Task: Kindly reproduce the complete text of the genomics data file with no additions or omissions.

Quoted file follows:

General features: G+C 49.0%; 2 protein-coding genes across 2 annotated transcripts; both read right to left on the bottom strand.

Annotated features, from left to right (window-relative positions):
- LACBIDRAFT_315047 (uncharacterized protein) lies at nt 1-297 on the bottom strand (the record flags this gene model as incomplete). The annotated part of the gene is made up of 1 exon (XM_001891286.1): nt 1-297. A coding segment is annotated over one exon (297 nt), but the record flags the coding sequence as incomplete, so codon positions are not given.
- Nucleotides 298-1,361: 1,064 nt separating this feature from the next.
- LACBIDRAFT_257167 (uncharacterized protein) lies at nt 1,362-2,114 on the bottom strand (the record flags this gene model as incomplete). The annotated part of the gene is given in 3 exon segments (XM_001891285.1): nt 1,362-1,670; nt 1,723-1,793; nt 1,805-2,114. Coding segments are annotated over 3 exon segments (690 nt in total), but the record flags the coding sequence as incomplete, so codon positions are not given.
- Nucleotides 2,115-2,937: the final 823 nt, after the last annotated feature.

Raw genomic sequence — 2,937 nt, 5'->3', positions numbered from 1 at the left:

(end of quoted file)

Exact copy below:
General features: G+C 49.0%; 2 protein-coding genes across 2 annotated transcripts; both read right to left on the bottom strand.

Annotated features, from left to right (window-relative positions):
- LACBIDRAFT_315047 (uncharacterized protein) lies at nt 1-297 on the bottom strand (the record flags this gene model as incomplete). The annotated part of the gene is made up of 1 exon (XM_001891286.1): nt 1-297. A coding segment is annotated over one exon (297 nt), but the record flags the coding sequence as incomplete, so codon positions are not given.
- Nucleotides 298-1,361: 1,064 nt separating this feature from the next.
- LACBIDRAFT_257167 (uncharacterized protein) lies at nt 1,362-2,114 on the bottom strand (the record flags this gene model as incomplete). The annotated part of the gene is given in 3 exon segments (XM_001891285.1): nt 1,362-1,670; nt 1,723-1,793; nt 1,805-2,114. Coding segments are annotated over 3 exon segments (690 nt in total), but the record flags the coding sequence as incomplete, so codon positions are not given.
- Nucleotides 2,115-2,937: the final 823 nt, after the last annotated feature.

Raw genomic sequence — 2,937 nt, 5'->3', positions numbered from 1 at the left: